40% women on boards of directors and supervisors. This was the objective set out over 10 years ago by the Copé-Zimmerman Act, passed by the National Assembly on January 20, 2011. An increasing number of legal incentives followed to encourage fair recruitment in public bodies. underrepresentation of women.
Goal achieved and faster than expected: its participation in the boards of directors of listed French companies rose from 23.7% in 2012 to almost 44% in 2021. France ranks first in the world and is an example in this regard.
The movement also leads to a profound transformation of the economic governance of companies. Literature has made it possible to highlight many beneficial effects of this diversity, especially on company performance. It allows, among other things, a greater return on assets, an increase in innovation or even greater business value.
One of the character traits often presented to justify these results is the lower degree of risk-taking of the female leadership style: women tend to be more risk-averse than men. As our work shows, this can, however, be harmful, especially in terms of access to credit for the company.
Although a bank loan is an important growth lever for the company, companies run by women see a level of indebtedness that is clearly lower than that of men, for two reasons. First, from the point of view of credit supply, bankers tend to discriminate against women who apply for credit, refusing them to borrow or offering them with more restrictive conditions.
There is also the fact that potential borrowers restrict themselves by choosing not to apply for a loan: they say they are “disheartened”. This discouragement can come from procedures considered too complex, from too high interest rates, too many guarantees requested in return, or from the simple fear of a refusal.
This finding raises an interesting debate that questions the current trend of encouraging the feminization of companies. Are there limits to increasing the number of women in the management of a company? What is the effect of a higher proportion of women participating in a company on the decision-making of its managers?
We studied, in companies run by a woman, the probability that she deliberately chooses not to ask for a loan, already anticipating a refusal, that of being “disheartened”. We show that it increases substantially if the same company is majority owned by women. In other words, we highlight a major limit to the feminization of societies, a trend that exacerbates the discouragement of women leaders.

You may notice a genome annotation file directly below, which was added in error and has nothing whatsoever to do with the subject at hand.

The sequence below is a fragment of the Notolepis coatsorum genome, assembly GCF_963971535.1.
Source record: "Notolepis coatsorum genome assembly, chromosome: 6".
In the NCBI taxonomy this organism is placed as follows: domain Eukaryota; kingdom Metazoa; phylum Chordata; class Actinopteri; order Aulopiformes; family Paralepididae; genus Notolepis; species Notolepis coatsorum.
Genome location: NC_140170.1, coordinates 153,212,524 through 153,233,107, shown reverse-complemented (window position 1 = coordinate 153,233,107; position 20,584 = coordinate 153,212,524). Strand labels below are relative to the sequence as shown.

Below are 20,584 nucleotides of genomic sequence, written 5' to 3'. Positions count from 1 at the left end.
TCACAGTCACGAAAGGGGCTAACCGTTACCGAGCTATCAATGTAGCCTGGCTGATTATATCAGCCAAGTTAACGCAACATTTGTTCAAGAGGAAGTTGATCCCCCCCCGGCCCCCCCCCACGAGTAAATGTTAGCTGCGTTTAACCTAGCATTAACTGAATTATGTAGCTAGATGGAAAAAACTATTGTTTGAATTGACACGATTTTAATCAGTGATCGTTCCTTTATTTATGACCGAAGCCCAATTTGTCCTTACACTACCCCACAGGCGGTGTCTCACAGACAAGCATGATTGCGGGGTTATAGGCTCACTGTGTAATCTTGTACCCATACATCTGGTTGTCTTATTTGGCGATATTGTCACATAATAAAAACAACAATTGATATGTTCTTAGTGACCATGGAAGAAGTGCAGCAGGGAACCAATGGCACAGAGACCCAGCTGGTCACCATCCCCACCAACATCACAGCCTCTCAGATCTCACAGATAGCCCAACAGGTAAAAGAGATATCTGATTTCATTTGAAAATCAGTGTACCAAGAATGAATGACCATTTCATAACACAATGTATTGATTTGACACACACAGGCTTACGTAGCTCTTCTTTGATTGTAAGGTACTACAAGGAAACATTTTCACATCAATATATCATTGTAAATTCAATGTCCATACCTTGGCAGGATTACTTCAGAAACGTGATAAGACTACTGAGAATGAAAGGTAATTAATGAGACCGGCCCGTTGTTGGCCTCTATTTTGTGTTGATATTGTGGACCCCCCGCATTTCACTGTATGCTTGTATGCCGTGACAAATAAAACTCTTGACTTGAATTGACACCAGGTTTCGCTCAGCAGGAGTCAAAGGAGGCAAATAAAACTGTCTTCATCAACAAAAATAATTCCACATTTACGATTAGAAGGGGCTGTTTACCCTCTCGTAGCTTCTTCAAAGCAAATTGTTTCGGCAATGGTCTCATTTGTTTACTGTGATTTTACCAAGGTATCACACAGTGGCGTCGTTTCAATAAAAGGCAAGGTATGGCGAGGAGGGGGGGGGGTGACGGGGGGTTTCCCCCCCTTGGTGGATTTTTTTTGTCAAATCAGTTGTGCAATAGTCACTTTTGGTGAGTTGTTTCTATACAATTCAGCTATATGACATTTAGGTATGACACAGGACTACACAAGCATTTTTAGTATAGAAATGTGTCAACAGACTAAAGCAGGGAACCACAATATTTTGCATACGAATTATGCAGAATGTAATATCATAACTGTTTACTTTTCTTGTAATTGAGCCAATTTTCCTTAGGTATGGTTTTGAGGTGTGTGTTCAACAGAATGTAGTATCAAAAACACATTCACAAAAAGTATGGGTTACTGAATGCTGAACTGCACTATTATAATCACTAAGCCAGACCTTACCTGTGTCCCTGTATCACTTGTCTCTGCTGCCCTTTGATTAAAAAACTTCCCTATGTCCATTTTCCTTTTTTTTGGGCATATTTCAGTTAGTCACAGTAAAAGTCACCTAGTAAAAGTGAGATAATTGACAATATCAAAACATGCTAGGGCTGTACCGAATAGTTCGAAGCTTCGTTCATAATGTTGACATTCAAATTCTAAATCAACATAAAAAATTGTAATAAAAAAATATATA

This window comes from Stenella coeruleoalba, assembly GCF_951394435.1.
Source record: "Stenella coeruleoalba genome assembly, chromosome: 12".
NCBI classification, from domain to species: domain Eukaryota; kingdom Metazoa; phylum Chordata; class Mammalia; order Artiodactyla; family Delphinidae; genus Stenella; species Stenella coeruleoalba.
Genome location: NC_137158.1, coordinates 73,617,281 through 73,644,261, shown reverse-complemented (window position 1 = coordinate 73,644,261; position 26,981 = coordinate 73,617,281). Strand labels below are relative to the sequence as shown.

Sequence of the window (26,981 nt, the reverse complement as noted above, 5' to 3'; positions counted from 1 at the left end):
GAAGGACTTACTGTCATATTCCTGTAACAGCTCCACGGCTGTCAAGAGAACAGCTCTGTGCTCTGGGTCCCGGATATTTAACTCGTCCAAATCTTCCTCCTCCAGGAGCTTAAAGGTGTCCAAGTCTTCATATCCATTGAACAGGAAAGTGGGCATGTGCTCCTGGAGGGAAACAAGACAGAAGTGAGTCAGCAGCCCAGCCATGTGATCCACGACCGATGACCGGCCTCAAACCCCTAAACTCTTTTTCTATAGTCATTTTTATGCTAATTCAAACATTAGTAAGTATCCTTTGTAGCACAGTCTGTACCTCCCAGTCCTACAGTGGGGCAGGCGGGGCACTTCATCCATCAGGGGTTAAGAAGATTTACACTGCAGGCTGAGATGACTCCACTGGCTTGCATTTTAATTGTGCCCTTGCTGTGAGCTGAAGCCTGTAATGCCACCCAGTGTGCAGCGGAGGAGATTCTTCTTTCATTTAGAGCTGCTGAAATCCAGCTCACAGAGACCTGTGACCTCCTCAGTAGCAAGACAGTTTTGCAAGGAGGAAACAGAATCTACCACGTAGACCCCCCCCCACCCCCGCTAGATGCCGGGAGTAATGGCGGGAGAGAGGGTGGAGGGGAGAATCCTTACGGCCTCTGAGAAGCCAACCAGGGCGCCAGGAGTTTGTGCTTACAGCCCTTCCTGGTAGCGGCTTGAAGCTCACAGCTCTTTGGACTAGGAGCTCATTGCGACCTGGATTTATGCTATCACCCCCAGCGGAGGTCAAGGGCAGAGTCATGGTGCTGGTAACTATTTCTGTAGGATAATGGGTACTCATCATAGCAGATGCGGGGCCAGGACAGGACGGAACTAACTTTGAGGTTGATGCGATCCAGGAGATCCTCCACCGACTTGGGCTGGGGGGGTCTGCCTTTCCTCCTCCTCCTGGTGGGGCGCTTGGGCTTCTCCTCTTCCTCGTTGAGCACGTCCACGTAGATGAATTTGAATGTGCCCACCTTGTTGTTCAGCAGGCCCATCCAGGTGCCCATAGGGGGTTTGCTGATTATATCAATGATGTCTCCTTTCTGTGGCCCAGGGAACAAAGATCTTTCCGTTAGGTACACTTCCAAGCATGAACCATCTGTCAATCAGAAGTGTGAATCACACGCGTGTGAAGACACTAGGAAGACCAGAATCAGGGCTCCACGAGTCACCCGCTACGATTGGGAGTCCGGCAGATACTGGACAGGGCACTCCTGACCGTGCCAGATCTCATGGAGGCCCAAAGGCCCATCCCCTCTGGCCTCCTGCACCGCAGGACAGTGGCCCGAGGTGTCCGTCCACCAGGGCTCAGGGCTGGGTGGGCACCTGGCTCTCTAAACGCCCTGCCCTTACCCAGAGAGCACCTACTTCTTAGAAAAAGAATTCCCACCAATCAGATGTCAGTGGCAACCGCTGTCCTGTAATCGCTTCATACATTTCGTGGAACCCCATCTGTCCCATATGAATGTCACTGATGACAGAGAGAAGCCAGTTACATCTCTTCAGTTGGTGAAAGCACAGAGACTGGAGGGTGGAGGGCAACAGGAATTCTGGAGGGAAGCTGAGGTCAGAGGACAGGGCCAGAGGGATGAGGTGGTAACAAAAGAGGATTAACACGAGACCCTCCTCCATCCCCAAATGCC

How to explain such a result, which is valid regardless of the year, sector or country in which the company operates and of many variables such as the company’s level of indebtedness or the fact of being an exporter or not? Although the relationship between CEO gender and financial performance has been widely discussed in the scientific literature, few studies focus on the differential impact of the CEO’s shareholding structure according to gender.
More sensitive to their emotions than men, women leaders are still perceived to be more influenced by their external environment. Thus, if the structure of the company encourages less risky decision making, then risk taking will be lower in a company with a female leader – more susceptible to social pressure – than a similar company with a male leader.
Another potential justification: a woman is more likely to consider another woman’s objections because she shares a greater number of individual characteristics. In other words, because of the cognitive bias known as “homophilia”, a female leader will be more sensitive to the arguments of a female director. The leader will then show an exacerbated aversion to risk and therefore a greater likelihood of being discouraged.
Can we therefore conclude that quotas only increase typically female cognitive biases, such as increased risk aversion? Our study focused on a sample composed mainly of small companies, where managers tend to have more flexibility than in large companies. Future work could then study the same issue in companies affected by quotas – that is, large companies.
By Caroline Perrin, PhD student in management sciences, University of Strasbourg;Professor of Finance, LEM-CNRS 9221, IÉSEG School of Management and Professor of Finance, IÉSEG School of Management.
The original version of this article was published on The Conversation.